It would gradually replace the current content management system developed by Varennes, Que.-based Marcotte Systems Ltd. The bottom line is to generate more revenues with online advertising, said Jean-Paul Chauvet, vice-president of e-publishing at Nstein. “For Canadian Living we’re going to add our semantic capabilities to post links to more content that reaches (the readers’) interests,” said Chauvet.
(For those of you, like me, who don't know what a 'semantic capability' is, it apparently makes it easier for readers to search articles and spend more time with the sites, thereby being exposed to more buttons, banners and the like.)
The old system required staff, editors mostly, to manually input key words for searching. The new system will create automatic lists of key words in articles that will allow for better indexing within the search engines, said Yves Auger, director of operations and Web technologies at Transcontinental Inc., which also publishes ITBusiness.ca.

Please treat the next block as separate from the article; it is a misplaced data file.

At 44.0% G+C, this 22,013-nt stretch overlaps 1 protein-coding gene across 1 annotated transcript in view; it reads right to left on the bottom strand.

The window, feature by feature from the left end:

“Right now how it works is somebody writes an article and there is a section or field that needs to be filled with keywords,” he said. “Nstein will provide automatic keywords for each article. It will also provide automatic related articles.”
The other main reason for switching systems is to optimize the process of production. Editors currently have to copy and paste content from their print publications into the content management system.